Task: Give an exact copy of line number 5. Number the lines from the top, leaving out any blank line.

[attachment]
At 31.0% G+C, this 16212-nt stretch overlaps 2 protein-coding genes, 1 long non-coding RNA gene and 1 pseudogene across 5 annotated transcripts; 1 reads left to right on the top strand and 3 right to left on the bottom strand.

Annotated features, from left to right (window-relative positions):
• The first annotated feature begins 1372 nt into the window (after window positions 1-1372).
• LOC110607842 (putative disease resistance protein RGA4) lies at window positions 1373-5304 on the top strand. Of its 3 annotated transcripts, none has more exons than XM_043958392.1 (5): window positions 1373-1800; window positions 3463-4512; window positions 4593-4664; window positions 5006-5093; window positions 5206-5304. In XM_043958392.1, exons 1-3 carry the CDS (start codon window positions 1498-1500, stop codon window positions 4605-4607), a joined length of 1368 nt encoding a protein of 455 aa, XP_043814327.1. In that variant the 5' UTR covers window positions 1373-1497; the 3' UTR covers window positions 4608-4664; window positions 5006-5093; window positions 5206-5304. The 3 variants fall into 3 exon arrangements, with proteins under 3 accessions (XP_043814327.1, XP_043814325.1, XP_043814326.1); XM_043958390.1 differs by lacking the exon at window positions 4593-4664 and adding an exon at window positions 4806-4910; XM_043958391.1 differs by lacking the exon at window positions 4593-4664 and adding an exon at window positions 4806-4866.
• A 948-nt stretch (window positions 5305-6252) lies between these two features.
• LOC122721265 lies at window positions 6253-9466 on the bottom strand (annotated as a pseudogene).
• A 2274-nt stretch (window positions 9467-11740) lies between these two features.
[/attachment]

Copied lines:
• A 948-nt stretch (window positions 5305-6252) lies between these two features.